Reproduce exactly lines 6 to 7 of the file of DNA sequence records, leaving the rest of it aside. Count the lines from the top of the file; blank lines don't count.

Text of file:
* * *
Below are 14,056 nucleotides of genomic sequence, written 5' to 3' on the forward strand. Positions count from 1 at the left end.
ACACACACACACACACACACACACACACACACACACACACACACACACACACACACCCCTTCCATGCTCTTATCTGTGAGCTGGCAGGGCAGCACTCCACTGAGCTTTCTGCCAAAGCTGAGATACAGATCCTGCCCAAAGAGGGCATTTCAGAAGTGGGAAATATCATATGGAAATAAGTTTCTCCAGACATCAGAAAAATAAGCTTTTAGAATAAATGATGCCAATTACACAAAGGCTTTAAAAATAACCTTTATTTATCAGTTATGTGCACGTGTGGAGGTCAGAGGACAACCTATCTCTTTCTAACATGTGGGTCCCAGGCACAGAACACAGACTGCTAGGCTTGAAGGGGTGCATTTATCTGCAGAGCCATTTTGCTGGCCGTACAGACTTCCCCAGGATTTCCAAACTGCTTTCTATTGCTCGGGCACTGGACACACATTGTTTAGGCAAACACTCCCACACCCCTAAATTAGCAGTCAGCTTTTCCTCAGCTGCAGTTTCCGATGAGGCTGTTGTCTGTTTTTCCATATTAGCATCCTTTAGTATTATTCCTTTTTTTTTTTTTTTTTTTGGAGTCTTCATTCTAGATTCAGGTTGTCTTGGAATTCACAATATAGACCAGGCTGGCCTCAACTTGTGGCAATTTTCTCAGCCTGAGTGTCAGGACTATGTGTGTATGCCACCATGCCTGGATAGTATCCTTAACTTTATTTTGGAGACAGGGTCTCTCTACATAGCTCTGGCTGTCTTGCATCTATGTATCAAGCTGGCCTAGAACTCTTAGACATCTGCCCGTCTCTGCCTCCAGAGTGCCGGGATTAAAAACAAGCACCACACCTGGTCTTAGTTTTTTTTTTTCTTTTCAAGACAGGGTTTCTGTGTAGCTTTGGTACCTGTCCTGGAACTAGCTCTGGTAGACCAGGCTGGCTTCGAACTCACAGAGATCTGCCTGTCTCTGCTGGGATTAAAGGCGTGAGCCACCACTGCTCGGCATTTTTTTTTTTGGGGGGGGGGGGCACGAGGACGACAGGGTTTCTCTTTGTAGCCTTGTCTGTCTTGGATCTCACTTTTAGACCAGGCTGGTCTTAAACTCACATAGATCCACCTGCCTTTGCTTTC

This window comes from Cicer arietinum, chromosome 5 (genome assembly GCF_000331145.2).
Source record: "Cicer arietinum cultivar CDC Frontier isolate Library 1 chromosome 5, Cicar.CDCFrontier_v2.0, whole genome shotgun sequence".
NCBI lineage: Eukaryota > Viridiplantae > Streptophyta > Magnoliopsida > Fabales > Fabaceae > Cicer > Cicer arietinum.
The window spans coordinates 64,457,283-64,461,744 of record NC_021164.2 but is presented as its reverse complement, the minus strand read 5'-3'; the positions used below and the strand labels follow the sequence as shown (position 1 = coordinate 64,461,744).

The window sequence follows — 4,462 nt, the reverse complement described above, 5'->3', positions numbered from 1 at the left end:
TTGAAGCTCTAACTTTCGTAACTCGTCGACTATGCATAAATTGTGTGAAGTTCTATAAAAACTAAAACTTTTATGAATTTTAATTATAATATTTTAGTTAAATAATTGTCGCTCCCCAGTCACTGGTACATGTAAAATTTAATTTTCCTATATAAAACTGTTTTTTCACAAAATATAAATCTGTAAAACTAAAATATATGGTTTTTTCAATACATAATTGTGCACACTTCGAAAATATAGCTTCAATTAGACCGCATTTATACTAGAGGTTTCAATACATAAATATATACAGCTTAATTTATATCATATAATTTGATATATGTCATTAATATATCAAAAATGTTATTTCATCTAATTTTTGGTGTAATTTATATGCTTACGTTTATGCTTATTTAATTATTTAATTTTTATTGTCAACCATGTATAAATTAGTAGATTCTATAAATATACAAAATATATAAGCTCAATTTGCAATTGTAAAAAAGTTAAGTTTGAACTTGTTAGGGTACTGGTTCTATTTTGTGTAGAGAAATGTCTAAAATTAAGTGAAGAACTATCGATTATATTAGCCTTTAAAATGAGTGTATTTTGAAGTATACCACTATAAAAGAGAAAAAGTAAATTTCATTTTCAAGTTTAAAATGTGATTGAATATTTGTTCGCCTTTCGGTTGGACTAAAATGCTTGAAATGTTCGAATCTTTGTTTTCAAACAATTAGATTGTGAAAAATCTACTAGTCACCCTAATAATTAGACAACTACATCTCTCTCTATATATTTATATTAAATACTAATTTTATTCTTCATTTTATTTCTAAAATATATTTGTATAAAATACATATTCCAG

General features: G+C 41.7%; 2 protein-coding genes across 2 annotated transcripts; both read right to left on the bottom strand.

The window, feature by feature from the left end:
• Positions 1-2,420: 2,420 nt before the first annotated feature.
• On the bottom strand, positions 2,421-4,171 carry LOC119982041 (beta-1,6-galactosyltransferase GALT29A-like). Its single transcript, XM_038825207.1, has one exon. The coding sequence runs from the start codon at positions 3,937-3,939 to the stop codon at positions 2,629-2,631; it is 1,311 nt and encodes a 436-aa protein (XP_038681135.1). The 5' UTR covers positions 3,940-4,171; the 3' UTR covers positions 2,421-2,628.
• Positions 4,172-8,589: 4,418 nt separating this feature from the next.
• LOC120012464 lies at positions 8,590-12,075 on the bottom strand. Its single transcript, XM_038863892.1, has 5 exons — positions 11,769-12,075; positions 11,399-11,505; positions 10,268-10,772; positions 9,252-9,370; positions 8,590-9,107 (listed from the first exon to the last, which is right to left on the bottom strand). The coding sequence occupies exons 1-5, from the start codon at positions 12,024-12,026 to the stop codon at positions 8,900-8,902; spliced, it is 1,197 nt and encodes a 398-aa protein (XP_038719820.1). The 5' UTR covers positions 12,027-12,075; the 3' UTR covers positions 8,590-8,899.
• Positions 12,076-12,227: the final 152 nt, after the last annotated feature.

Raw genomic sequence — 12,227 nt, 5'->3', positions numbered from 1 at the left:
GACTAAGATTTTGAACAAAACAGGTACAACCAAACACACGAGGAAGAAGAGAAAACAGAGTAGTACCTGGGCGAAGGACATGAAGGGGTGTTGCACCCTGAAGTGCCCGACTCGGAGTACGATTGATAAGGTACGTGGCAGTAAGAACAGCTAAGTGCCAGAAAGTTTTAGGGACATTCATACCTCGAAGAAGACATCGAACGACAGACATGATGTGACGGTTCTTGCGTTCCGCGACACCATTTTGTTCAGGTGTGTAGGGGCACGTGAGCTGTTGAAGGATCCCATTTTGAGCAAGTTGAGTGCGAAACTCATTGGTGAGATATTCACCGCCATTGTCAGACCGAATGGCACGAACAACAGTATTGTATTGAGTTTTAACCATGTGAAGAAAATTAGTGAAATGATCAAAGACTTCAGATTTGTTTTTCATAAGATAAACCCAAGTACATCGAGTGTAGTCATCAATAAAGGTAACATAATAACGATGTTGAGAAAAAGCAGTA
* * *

The window spans coordinates 64,457,283-64,461,744 of record NC_021164.2 but is presented as its reverse complement, the minus strand read 5'-3'; the positions used below and the strand labels follow the sequence as shown (position 1 = coordinate 64,461,744).

The window sequence follows — 4,462 nt, the reverse complement described above, 5'->3', positions numbered from 1 at the left end: